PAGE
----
In the Middle Ages, the House of Baux was one of the most powerful families in regional France. Originally, the land belonging to the Baux family was concentrated around the cities of Arles and Marignane. In the twelfth century, the sole heiress of the county of Provence married the Count of Barcelona. Provence therefore passed under the authority of the Catalan dynasty. Initially, this authority was strongly contested by the Lords of Baux, including Raymond of Baux, husband of Etiennette of Provence, who demanded a part of his inheritance.
Alix of Baux was the last heiress of Baux lands. Upon her death in 1426, she bequeathed her land by will to a distant relative, the Duke of Andria. An inventory of the Château was conducted on 14 October of that year. This rare document provides us with a good insight into the furnishings of the Château and a glimpse of what life there was like at that time.
The Lords Hugues and Barral of Baux initiated an extensive campaign of restoration work. The Château was rebuilt into a more effective and impressive fortress. The fortifications were replaced by a tower or keep, which benefitted from the natural contours of the rock and served as a supporting structure for the other buildings of the Château. At this time, the House of Baux held 79 fortified towns or strongholds known as ‘Baussenque lands’, a clear symbol of the family’s power.
Following a succession of sieges and wars, the Lordship of Baux was ultimately passed on through inheritance to René of Anjou, known as ‘good King René’. When the latter died, the Baux family were united with the Kingdom of France and the domain reverted to the crown. However, the King of France, wary of a powerful fortress so far removed from his court, ordered its demolition lest it fall into the hands of his enemies and those against his authority in Provence.
The Lordship of Baux was transformed into a Barony and attributed, by way of recognition, to the faithful servants of the kings of France. The most famous of these was the Constable Montmorency, a childhood friend of François I. During this prosperous period, the Château’s residential buildings were partly rebuilt. Montmorency restored the ruined castle and introduced Italian Renaissance architecture to Provence. But the religious wars soon threatened this short-lived peace and Les Baux became a centre of Protestantism under the Manville family.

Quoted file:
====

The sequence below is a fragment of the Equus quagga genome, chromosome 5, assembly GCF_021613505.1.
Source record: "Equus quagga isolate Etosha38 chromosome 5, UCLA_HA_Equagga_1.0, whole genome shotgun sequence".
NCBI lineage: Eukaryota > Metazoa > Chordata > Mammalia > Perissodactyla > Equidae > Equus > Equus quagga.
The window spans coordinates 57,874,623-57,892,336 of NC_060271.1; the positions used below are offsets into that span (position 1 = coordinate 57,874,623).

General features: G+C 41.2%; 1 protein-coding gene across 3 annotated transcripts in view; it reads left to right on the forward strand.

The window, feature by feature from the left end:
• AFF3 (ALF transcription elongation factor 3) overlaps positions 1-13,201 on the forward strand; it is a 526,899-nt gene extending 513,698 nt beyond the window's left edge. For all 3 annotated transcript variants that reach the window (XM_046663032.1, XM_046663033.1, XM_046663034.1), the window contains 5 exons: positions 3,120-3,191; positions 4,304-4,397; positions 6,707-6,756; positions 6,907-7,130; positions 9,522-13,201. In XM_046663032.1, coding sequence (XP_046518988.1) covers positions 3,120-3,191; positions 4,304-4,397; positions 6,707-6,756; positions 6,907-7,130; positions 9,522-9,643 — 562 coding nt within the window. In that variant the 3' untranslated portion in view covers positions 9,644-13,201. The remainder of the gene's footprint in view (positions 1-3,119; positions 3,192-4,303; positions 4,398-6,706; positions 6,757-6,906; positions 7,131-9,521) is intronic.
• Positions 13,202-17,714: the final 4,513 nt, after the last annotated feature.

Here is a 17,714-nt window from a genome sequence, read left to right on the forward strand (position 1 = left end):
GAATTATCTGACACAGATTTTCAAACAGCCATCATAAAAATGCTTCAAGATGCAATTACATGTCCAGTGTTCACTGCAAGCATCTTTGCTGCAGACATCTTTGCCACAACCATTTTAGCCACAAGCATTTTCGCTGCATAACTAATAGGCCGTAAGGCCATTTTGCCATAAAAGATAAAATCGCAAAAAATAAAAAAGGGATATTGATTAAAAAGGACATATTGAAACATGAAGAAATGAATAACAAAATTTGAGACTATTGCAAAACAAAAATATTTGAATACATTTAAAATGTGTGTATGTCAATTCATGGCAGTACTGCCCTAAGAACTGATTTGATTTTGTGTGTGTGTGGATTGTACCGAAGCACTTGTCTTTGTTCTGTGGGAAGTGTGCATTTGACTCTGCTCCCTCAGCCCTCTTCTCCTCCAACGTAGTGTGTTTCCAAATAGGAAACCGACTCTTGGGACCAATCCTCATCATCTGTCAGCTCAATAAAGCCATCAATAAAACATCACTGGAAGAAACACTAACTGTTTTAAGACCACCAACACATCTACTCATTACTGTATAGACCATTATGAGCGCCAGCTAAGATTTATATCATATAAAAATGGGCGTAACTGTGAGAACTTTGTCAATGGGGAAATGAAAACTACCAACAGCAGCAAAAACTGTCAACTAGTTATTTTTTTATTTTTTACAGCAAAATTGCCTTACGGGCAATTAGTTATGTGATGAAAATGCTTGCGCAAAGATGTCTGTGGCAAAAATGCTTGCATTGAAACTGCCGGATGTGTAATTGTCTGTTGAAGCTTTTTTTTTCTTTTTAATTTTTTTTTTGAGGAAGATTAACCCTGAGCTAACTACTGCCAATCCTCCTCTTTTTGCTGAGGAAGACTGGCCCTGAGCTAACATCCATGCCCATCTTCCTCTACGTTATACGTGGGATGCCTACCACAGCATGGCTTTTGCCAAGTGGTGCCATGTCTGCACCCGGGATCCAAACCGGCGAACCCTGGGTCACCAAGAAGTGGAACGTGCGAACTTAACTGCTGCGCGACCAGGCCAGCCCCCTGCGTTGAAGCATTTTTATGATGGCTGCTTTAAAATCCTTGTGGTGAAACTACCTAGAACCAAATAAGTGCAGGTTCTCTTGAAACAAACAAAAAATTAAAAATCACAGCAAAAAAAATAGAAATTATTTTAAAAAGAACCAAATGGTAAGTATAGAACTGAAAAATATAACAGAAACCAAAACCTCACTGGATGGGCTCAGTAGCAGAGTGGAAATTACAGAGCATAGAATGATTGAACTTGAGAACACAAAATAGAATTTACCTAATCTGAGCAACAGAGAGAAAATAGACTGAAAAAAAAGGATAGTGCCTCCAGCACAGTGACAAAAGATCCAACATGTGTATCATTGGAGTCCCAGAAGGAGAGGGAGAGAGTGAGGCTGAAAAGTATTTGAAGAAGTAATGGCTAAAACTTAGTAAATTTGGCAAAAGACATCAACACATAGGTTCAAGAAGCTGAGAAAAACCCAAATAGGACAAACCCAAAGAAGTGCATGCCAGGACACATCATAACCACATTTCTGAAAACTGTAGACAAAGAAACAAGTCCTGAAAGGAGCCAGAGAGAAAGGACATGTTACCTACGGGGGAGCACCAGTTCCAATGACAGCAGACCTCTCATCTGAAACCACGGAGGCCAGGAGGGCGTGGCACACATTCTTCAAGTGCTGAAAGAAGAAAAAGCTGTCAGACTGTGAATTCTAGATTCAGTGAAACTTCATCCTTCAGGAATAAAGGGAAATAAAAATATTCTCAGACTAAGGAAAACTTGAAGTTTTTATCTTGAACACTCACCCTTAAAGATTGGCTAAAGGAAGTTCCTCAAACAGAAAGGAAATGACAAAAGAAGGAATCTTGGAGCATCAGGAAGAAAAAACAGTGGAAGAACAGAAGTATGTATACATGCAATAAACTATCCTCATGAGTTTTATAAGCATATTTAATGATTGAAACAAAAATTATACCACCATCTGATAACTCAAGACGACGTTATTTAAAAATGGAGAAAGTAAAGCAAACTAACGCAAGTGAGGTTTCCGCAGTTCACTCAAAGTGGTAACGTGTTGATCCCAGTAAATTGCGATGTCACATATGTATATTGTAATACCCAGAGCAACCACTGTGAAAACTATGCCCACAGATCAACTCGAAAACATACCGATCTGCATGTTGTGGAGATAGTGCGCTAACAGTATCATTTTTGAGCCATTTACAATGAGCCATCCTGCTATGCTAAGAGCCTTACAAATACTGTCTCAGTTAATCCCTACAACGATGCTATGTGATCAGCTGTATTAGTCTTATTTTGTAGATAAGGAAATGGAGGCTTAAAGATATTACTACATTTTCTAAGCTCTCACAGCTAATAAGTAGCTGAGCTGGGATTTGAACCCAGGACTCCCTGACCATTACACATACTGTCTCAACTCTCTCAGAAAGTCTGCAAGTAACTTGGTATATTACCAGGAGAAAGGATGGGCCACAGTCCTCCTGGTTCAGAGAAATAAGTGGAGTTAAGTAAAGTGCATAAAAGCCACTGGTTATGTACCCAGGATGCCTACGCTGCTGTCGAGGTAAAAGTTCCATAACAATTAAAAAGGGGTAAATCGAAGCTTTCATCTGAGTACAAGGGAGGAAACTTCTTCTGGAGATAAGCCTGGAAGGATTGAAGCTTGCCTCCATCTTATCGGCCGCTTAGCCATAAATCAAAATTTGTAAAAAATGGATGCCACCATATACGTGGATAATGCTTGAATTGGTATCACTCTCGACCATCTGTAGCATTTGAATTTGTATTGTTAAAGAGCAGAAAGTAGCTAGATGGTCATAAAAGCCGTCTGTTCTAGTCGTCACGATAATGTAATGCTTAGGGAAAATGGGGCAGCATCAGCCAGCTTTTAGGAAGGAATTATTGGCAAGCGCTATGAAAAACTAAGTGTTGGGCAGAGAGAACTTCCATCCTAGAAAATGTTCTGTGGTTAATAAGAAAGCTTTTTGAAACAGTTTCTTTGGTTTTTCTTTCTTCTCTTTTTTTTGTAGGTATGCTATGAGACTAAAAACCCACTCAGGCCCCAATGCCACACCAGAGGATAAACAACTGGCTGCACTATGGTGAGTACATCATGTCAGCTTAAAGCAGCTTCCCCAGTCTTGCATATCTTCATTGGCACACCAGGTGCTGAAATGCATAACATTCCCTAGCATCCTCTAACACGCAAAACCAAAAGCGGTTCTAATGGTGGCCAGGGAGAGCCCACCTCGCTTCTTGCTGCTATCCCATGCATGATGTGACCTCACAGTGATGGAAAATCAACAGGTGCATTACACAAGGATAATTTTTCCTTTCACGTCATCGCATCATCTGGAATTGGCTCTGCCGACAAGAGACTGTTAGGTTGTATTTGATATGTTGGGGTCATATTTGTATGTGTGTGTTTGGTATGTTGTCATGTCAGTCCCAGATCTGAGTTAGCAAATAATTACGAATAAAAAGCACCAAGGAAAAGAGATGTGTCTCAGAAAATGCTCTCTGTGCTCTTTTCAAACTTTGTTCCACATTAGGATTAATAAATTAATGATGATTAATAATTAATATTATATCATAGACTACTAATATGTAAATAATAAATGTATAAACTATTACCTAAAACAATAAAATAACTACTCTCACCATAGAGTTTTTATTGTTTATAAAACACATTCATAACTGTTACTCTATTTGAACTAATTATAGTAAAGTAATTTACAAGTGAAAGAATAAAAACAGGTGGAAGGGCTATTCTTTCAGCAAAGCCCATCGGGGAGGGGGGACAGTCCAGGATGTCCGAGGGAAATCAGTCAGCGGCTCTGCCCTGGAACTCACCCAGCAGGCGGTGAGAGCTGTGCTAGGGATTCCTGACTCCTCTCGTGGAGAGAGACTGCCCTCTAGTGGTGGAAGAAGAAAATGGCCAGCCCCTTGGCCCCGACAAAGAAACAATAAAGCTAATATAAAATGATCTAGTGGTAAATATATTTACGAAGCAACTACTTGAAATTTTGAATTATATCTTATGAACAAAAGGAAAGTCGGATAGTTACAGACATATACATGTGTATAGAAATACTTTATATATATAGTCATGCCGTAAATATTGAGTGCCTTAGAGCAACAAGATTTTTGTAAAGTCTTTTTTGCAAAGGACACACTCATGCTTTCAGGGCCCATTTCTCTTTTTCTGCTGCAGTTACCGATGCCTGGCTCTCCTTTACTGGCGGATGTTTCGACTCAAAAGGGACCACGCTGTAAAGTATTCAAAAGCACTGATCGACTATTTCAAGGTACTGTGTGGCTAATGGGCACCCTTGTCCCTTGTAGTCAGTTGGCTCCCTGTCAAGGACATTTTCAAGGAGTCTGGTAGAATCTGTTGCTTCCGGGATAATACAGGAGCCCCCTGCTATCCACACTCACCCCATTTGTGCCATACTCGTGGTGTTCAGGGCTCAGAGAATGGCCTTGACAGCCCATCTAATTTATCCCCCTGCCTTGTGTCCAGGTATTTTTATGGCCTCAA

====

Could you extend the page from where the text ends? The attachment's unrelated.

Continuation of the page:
In 1631, the fortress once again fell into rebel hands. The royal decision to abolish the Parliament of Provence brought about a revolt in Aix-en-Provence, led by Gaston of Orléans against his brother Louis XIII. When the Prince of Condé put an end to the uprising, some of the rebels fled to Les Baux where they sought refuge. Richelieu therefore decided to destroy Les Baux, a site that had been consistently associated with rebellion over the years, and he gave orders to lay siege to the city. Despite a heroic defence lasting 27 days, the gates of Les Baux were finally breached.
The fief of Les Baux was designated a marquisate and offered to Ercole Grimaldi by Louis XIII to thank him for having expelled the Spanish from Monaco. Grimaldi would pass the title of Marquis of Baux onto his descendants, who include Prince Albert of Monaco, the current holder.
It wasn’t until 1821 that the citadel of Les Baux returned to centre stage. A scientific discovery drew attention to this small village when a chemist called Berthier discovered a red rock enabling the production of aluminium, in the surrounding area. He named it ‘bauxite’.
The opening of the famous restaurant ‘L'Oustau de Baumanière’ by Raymond Thuillier, who would become the mayor of Les Baux from 1971 to 1993, attracted heads of state, artists and celebrities. Their arrival marked the rediscovery of Les Baux by a wider public, appreciative of the unique character of this wonderful site.
Modern reconstructions of three siege engines based on medieval designs were installed at the site in 2007: the trebuchet, bricole and couillard. Visitors can attend daily catapult demonstrations. The trebuchet at the Château des Baux, measuring 16 metres in height, is a unique model with a wheel arming system, unlike more basic trebuchets that make use of a winch system.